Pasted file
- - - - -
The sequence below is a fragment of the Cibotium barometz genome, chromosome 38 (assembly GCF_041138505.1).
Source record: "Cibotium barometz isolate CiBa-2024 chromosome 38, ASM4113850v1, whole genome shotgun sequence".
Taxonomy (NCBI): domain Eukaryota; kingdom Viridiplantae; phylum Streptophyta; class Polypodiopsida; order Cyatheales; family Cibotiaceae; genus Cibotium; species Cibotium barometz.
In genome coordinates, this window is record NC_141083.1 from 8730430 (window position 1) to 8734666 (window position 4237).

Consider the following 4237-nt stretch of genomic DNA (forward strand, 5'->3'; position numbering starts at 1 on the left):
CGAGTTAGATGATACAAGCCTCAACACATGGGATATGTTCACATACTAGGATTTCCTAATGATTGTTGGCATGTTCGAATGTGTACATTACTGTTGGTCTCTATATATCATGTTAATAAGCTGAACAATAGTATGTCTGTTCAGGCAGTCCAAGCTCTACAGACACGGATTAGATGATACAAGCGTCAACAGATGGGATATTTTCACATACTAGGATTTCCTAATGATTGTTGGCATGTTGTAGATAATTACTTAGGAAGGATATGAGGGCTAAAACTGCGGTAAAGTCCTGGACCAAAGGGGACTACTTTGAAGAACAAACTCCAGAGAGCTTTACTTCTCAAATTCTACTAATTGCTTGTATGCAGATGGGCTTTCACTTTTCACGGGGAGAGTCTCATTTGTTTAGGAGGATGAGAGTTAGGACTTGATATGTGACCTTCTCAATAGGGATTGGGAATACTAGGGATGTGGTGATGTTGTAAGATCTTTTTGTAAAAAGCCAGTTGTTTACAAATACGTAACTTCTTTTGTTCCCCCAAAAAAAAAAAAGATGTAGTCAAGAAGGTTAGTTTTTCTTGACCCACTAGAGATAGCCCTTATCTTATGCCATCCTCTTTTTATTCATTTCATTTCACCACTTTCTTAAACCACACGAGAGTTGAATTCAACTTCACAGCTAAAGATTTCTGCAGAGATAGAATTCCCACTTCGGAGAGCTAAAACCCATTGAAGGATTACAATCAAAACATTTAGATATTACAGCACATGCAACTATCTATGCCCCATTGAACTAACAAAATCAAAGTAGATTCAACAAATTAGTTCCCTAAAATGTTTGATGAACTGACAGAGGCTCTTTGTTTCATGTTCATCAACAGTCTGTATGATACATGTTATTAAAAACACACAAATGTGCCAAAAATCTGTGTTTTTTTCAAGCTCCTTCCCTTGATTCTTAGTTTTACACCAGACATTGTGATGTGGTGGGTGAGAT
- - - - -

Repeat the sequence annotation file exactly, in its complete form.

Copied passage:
The sequence below is a fragment of the Cibotium barometz genome, chromosome 38 (assembly GCF_041138505.1).
Source record: "Cibotium barometz isolate CiBa-2024 chromosome 38, ASM4113850v1, whole genome shotgun sequence".
Taxonomy (NCBI): domain Eukaryota; kingdom Viridiplantae; phylum Streptophyta; class Polypodiopsida; order Cyatheales; family Cibotiaceae; genus Cibotium; species Cibotium barometz.
In genome coordinates, this window is record NC_141083.1 from 8730430 (window position 1) to 8734666 (window position 4237).

Consider the following 4237-nt stretch of genomic DNA (forward strand, 5'->3'; position numbering starts at 1 on the left):
CGAGTTAGATGATACAAGCCTCAACACATGGGATATGTTCACATACTAGGATTTCCTAATGATTGTTGGCATGTTCGAATGTGTACATTACTGTTGGTCTCTATATATCATGTTAATAAGCTGAACAATAGTATGTCTGTTCAGGCAGTCCAAGCTCTACAGACACGGATTAGATGATACAAGCGTCAACAGATGGGATATTTTCACATACTAGGATTTCCTAATGATTGTTGGCATGTTGTAGATAATTACTTAGGAAGGATATGAGGGCTAAAACTGCGGTAAAGTCCTGGACCAAAGGGGACTACTTTGAAGAACAAACTCCAGAGAGCTTTACTTCTCAAATTCTACTAATTGCTTGTATGCAGATGGGCTTTCACTTTTCACGGGGAGAGTCTCATTTGTTTAGGAGGATGAGAGTTAGGACTTGATATGTGACCTTCTCAATAGGGATTGGGAATACTAGGGATGTGGTGATGTTGTAAGATCTTTTTGTAAAAAGCCAGTTGTTTACAAATACGTAACTTCTTTTGTTCCCCCAAAAAAAAAAAAGATGTAGTCAAGAAGGTTAGTTTTTCTTGACCCACTAGAGATAGCCCTTATCTTATGCCATCCTCTTTTTATTCATTTCATTTCACCACTTTCTTAAACCACACGAGAGTTGAATTCAACTTCACAGCTAAAGATTTCTGCAGAGATAGAATTCCCACTTCGGAGAGCTAAAACCCATTGAAGGATTACAATCAAAACATTTAGATATTACAGCACATGCAACTATCTATGCCCCATTGAACTAACAAAATCAAAGTAGATTCAACAAATTAGTTCCCTAAAATGTTTGATGAACTGACAGAGGCTCTTTGTTTCATGTTCATCAACAGTCTGTATGATACATGTTATTAAAAACACACAAATGTGCCAAAAATCTGTGTTTTTTTCAAGCTCCTTCCCTTGATTCTTAGTTTTACACCAGACATTGTGATGTGGTGGGTGAGAT